TEFC strip-wound induction motor. Proc ofIEMDC'99 IEEE
windings as shown in figure 9. Also a high speed jet of air
International Electric Machines and Drives Conference,
moves over the tips of the end windings, increasing the heat
Seattle, USA, May 1999. pp 484-486.
transfer performance in the area, where it is needed most.
These CFD results were all successfully validated 5 Mugglestone, J., Pickering, S.J and Lampard, D, 1999.
experimentally. Effect of geometric changes on the flow and heat transfer in
the end region of a TEFC induction motor. lEE Conference
Publication, No. 468, 1999. pp 40-44.
9 Conclusions
6 Oslejsek, O. 1972. The cooling of the end windings of
The CFD predictions were quite reliable even though the end
small enclosed electric machines. Elektrotech Obzor, Vol. 61,
region experienced a substantial configuration change. This
No. 10. pp 548-556
gives confidence in the use of CFD techniques in the design
office and is an important outcome from this work, since
7 Pickering, S.1., Lampard, D., Hay, N. and Roylance, T.F.,
further development may take place without the need for
1995. Heat transfer from the stator end-windings ofa low
experimentation. It is anticipated that if future motor designs
voltage concentric-wound induction motor., lEE Conference
incorporate CFD analysis techniques, a substantial reduction
Publication, No. 412,1995. pp 477-481.
in development costs will result.
The alternative configuration proposed in this work, 8 Pickering, S.J., Lampard, D, Hay, N. and Roylance T.F,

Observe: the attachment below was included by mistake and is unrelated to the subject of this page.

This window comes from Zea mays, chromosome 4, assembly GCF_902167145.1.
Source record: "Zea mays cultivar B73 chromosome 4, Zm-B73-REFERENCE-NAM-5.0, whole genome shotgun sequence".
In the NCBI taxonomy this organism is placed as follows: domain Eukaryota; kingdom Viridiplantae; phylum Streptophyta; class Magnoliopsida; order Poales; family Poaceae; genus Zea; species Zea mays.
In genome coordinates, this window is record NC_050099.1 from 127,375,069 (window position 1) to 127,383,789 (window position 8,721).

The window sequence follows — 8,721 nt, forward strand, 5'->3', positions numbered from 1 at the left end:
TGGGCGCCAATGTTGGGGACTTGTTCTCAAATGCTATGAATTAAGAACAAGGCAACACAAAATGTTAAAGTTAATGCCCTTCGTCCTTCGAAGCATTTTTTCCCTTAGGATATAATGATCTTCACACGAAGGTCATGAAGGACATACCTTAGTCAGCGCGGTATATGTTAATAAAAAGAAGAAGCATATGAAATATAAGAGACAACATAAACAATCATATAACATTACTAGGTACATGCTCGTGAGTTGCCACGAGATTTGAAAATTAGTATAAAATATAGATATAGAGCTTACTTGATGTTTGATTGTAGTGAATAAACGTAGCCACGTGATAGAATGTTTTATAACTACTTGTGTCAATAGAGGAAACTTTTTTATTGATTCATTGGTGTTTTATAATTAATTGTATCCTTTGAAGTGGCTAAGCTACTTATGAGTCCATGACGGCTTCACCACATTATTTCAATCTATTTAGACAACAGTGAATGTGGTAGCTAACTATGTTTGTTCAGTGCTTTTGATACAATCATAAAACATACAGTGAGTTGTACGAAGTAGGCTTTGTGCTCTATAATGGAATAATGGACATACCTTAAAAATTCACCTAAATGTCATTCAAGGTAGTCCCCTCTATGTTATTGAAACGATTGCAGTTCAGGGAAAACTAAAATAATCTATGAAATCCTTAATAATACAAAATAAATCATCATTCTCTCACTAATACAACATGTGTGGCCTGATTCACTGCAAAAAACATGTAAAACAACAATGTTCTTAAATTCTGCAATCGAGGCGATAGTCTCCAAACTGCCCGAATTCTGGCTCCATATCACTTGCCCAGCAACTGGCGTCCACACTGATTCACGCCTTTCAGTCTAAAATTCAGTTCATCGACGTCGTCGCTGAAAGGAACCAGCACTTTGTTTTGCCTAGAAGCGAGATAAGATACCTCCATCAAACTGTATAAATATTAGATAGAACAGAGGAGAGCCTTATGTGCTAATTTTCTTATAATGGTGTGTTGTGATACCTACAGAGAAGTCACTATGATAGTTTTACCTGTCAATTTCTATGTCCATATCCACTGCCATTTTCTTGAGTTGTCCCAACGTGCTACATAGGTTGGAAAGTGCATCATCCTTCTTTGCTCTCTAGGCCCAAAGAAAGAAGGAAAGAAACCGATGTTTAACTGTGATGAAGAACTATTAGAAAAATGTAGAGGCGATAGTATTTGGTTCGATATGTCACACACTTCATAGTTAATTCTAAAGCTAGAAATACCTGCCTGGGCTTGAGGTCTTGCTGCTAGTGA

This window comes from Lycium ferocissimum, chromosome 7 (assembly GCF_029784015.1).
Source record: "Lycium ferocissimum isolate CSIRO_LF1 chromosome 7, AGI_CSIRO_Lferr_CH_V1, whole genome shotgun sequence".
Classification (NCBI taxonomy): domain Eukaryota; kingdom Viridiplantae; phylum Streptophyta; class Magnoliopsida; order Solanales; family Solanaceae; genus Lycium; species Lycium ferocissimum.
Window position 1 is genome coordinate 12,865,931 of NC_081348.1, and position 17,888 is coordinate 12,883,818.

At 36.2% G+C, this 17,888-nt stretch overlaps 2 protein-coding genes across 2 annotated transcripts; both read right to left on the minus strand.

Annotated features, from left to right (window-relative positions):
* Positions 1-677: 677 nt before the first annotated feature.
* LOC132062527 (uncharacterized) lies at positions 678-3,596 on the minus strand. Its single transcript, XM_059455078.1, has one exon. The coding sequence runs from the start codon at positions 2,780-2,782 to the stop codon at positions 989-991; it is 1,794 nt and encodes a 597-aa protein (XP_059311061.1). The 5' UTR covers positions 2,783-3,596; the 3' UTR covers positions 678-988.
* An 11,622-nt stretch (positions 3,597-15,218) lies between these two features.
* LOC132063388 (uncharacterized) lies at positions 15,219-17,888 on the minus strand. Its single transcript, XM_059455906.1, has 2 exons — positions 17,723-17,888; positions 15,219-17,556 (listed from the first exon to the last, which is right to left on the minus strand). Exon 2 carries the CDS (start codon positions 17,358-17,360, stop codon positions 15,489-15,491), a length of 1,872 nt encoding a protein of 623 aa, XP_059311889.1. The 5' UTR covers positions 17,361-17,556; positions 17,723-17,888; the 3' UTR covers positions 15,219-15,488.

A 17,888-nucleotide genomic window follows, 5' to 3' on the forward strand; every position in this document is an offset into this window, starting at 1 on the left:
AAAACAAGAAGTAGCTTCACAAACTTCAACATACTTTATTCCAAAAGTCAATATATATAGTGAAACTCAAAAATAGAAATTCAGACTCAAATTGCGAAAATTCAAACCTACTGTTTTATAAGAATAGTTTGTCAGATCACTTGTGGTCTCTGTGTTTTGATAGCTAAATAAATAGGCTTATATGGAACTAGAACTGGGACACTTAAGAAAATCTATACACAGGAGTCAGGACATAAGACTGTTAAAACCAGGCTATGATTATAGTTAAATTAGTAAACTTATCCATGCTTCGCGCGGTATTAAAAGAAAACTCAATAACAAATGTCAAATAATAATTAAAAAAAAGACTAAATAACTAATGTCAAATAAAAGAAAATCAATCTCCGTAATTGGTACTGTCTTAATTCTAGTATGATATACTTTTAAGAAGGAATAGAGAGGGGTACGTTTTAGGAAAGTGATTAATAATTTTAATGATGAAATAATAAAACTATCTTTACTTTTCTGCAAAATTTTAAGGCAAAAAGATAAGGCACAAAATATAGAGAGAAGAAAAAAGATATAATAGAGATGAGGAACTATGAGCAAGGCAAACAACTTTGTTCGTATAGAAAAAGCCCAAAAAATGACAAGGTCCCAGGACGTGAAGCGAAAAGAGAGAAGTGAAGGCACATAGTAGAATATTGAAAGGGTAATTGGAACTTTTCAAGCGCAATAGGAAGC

employing a shaft mounted fan in the vicinity of the end 1998. Heat transfer in a through-ventilated induction motor.
shield, gives a substantial reduction in the thermal resistance lEE Proceedings - Electrical Power Applications, Vol. 145,
of the end region and would be worth using in a real machine. No.5, September, 1998. pp 429-433
It is recommended though that a full thermal analysis of the
...c. d . d . h f£ f 9 Pickering, S.J, Lampard, D., Mugglestone, J., Shanel, M.
motor should be peJlorme In or er to ascertaIn tee ect 0 and Birse, D., 1999. Using CFD In The Design Of Electric
the enhanced end region cooling on the overall thermal Motors And Generators. Computational Fluid Dynamics:
performance of the motor. Technical Developments and Future Trends, 13-14
December, 1999.
10 Roberts, T.J., 1969-70. Determination of the thermal
The financial support of the International Office at the constants of the heat flow equations of electrical machines.
University of Nottingham and the Office of Human Resources Proceedings IMechE, Vol 184, Part 3E, 1969-70. pp84-92
at the University of Malta through their respective scholarship
awards programmes is gratefully acknowledged. 11 Schubert, E., 1968. Heat Transfer Coefficients at End
Windings and Bearing Covers of Enclosed Asynchronous